Light rays enter the eye through the cornea, pupil and lens. These light rays are focused on the retina, the light-sensitive tissue lining the back of the eye. The retina sends signals through the optic nerve to the brain where these signals become the images we see.

Read More »

Diabetic Retinopathy

More than 24 million people – eight percent of the population – have diabetes. Diabetes is a form of vascular disease. Elevated levels of blood sugar over a long period of time can result in damage to the eyes blood vessels and retina, impairing vision. If left untreated, the eye’s macula can be damaged.

Diabetic retinopathy can lead to poor vision and even blindness. Most of the time, it gets worse over many years. At first, the blood vessels in the eye get weak. This can lead to blood and other liquids leaking into the retina from the blood vessels. This is called nonproliferative retinopathy. And this is the most common retinopathy. If the fluid leaks into the center of the eye, you may have blurry vision. Most people with nonproliferative retinopathy have no systems.

If blood sugar levels stay high, diabetic retinopathy will keep getting worse. New blood vessels grow on the retina. This may sound good, but these new blood vessels are weak. They can break open very easily, even while sleeping. If they break open, blood can leak into the middle part of the eye in front of the retina and change the vision. This bleeding can also cause scar tissue to form. Sometimes people don’t have symptoms until it is too late to treat them. This is why having eye exams regularly is so important.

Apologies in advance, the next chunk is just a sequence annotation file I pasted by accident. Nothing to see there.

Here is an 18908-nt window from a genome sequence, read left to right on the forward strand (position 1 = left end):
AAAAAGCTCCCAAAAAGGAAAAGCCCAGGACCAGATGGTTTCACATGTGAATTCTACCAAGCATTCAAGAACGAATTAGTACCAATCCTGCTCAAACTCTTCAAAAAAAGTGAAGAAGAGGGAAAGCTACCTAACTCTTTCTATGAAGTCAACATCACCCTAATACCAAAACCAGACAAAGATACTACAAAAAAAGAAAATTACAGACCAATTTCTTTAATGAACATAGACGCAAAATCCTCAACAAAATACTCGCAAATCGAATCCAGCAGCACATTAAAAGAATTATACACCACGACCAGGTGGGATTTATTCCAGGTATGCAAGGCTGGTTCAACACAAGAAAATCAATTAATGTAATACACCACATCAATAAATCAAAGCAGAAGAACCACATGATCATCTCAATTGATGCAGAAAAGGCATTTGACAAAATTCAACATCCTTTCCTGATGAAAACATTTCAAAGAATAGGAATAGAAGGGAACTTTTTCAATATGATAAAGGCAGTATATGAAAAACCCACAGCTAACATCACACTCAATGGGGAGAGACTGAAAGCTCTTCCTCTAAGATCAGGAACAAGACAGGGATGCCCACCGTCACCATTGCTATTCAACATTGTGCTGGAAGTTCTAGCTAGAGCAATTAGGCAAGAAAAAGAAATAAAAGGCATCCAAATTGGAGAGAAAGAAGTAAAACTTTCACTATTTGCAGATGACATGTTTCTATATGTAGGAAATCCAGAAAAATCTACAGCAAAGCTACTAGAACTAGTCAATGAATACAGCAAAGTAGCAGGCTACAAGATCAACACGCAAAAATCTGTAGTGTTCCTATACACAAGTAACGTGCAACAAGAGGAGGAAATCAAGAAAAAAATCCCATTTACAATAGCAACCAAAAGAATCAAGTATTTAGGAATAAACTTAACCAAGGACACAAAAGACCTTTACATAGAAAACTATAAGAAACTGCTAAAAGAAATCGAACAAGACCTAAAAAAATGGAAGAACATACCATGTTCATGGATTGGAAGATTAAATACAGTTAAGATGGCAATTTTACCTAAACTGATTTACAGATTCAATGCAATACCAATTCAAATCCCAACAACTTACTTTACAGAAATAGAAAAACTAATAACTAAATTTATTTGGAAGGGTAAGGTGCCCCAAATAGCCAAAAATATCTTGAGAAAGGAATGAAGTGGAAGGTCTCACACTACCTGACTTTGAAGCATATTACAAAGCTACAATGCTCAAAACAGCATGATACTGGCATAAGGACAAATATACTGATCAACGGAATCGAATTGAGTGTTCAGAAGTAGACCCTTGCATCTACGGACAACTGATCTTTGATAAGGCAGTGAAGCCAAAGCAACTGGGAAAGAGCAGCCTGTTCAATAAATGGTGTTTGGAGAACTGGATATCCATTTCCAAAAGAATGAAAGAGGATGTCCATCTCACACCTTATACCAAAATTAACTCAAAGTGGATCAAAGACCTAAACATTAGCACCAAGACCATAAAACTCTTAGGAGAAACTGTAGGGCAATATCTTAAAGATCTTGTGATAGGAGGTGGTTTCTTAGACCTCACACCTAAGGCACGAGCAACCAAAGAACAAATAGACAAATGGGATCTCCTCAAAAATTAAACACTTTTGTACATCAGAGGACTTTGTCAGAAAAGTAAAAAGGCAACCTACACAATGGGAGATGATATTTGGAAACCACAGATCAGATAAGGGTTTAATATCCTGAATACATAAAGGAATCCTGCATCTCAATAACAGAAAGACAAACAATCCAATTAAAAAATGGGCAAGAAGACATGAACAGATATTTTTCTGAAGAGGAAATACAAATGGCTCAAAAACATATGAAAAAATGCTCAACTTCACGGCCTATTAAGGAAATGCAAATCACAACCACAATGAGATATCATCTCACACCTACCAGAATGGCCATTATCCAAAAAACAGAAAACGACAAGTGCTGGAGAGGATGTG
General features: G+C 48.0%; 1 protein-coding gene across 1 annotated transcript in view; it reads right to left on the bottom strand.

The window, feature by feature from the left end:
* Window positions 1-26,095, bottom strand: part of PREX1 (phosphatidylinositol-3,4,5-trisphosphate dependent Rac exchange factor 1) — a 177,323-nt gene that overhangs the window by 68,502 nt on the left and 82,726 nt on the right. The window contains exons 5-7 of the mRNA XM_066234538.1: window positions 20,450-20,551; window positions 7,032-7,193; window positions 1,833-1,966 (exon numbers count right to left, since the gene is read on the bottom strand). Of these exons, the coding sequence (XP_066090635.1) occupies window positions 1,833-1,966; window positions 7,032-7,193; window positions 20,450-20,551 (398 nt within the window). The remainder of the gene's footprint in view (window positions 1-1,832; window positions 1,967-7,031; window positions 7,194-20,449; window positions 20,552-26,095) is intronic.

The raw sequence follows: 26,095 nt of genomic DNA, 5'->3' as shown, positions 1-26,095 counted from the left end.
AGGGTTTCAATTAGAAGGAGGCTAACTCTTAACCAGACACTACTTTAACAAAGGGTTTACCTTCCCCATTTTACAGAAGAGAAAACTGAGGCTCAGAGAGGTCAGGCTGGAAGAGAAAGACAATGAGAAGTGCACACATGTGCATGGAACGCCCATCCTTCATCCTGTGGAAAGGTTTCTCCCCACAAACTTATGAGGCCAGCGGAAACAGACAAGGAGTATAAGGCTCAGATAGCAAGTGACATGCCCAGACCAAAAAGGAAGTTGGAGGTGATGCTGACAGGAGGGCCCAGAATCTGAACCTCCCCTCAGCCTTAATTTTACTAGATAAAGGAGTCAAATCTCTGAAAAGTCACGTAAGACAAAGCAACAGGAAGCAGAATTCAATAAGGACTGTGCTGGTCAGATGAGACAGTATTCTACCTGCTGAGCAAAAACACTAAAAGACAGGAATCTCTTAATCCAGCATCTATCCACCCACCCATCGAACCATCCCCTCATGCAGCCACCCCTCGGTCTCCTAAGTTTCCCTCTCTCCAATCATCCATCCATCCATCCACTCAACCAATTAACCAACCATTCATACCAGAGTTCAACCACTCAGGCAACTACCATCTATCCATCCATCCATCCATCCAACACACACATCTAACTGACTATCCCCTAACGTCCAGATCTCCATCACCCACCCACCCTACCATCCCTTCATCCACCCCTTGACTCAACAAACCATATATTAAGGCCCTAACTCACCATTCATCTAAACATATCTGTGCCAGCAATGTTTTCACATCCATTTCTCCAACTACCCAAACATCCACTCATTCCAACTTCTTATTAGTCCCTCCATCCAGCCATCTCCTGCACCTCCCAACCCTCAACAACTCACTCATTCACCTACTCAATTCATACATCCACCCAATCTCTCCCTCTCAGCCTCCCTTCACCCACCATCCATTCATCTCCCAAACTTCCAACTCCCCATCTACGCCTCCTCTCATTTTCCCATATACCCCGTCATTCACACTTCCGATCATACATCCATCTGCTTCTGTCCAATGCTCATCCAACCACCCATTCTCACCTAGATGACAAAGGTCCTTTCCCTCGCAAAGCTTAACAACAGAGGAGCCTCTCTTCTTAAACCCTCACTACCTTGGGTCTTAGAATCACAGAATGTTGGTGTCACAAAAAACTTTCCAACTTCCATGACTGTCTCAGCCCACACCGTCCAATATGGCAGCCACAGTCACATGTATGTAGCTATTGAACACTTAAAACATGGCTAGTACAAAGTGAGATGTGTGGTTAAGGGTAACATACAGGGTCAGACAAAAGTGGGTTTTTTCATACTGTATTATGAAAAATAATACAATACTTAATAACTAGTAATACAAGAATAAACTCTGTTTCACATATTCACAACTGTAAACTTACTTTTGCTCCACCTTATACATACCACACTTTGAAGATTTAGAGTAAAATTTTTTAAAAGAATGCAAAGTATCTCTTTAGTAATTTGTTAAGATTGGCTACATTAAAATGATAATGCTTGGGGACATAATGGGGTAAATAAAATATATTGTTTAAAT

When problems are detected early, a simple laser procedure can seal up leaky blood vessels in the eye.

Read More About Retina

There is a lot of information on the internet about eye health. The best information will come directly from a board-certified eye doctor. Call (941) 625-1325 to book a consult with one of Community Eye Center’s ophthalmologists, optometrists or opticians today.

Torn Retina Informational Video

The inner eye is filled with a clear jelly-like substance called vitreous. As we age, the vitreous becomes less like jelly and more like liquid. Usually, the vitreous is only loosely attached to the retina so as the eye moves the vitreous moves away from the retina without causing problems. Sometimes though, the vitreous pulls hard enough to tear the retina. Flashes of light or floaters can appear in the field of vision.

Read More »

Torn Retina & Cryopexy

To repair a retinal tear with Cryopexy, your eye surgeon uses a special probe that applies intense cold energy to freeze the retina around the tear. This creates swelling that eventually becomes scar tissue. It is this scar tissue that seals the retina to the wall of the eye- helping to prevent the retina from detaching completely.

Read More »

Retinal Detachment and Tears

The retina is the light-sensitive area lining the back of the eye that sends signals through the optic nerve to the brain where these signals become the images that we see. The inner eye is filled with a clear jelly-like substance called vitreous. As we age, the vitreous becomes less like jelly and more like liquid. Usually the vitreous is only loosely attached to the retina. So as the eye moves, the vitreous moves away from the retina without causing problems.

Read More »

Macular Holes